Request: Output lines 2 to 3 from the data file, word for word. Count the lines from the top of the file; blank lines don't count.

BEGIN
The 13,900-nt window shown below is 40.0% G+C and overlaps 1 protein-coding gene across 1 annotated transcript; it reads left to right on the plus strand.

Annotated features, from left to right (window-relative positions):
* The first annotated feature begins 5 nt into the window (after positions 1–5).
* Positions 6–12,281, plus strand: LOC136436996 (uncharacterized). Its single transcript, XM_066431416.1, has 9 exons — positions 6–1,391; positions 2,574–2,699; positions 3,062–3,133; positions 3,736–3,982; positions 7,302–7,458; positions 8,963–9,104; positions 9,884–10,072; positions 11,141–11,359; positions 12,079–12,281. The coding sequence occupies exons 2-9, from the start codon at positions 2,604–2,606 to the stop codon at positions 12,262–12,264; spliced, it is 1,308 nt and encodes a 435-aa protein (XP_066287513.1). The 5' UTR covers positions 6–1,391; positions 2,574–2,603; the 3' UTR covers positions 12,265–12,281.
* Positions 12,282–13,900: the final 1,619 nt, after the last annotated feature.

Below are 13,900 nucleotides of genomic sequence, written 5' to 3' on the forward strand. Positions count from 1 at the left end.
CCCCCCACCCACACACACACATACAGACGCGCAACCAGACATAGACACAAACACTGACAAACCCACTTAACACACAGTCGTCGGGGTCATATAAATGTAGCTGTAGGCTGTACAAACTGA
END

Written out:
Annotated features, from left to right (window-relative positions):
* The first annotated feature begins 5 nt into the window (after positions 1–5).